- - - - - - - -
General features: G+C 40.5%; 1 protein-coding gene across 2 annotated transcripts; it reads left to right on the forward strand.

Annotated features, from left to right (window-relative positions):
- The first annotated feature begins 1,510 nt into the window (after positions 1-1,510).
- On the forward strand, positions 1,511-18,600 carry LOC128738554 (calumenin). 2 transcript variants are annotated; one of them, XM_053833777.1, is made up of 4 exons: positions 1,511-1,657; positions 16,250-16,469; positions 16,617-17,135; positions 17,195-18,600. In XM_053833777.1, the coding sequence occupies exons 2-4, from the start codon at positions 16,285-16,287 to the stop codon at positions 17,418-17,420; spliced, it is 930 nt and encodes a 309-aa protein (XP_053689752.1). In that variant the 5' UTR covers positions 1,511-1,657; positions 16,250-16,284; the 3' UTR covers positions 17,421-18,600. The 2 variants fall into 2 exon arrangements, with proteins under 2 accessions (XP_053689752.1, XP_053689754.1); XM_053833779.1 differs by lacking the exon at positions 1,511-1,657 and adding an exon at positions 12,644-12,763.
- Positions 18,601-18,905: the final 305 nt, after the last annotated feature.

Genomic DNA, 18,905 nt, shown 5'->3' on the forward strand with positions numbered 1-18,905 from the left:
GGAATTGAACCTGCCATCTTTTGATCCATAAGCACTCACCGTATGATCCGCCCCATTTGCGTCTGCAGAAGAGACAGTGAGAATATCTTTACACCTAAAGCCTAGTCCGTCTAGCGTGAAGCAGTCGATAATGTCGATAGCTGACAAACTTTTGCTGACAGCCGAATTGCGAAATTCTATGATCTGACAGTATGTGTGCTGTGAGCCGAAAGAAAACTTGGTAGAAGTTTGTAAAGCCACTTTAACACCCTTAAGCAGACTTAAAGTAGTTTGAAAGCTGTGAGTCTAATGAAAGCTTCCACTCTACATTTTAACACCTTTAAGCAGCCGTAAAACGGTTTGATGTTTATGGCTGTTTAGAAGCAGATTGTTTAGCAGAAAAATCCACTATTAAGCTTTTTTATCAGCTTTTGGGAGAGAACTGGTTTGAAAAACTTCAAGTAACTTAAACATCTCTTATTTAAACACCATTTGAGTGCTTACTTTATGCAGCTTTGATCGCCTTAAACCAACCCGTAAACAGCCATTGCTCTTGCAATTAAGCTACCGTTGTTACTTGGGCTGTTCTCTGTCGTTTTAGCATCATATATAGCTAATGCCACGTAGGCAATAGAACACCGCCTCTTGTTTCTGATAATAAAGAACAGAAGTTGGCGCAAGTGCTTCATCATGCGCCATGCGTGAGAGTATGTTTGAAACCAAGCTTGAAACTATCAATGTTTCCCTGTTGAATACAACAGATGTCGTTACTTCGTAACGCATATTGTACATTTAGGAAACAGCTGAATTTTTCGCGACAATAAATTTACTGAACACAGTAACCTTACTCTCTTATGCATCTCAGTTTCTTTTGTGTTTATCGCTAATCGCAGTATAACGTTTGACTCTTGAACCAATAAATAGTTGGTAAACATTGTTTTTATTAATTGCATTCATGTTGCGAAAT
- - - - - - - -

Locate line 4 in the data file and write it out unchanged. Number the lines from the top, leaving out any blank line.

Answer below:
- On the forward strand, positions 1,511-18,600 carry LOC128738554 (calumenin). 2 transcript variants are annotated; one of them, XM_053833777.1, is made up of 4 exons: positions 1,511-1,657; positions 16,250-16,469; positions 16,617-17,135; positions 17,195-18,600. In XM_053833777.1, the coding sequence occupies exons 2-4, from the start codon at positions 16,285-16,287 to the stop codon at positions 17,418-17,420; spliced, it is 930 nt and encodes a 309-aa protein (XP_053689752.1). In that variant the 5' UTR covers positions 1,511-1,657; positions 16,250-16,284; the 3' UTR covers positions 17,421-18,600. The 2 variants fall into 2 exon arrangements, with proteins under 2 accessions (XP_053689752.1, XP_053689754.1); XM_053833779.1 differs by lacking the exon at positions 1,511-1,657 and adding an exon at positions 12,644-12,763.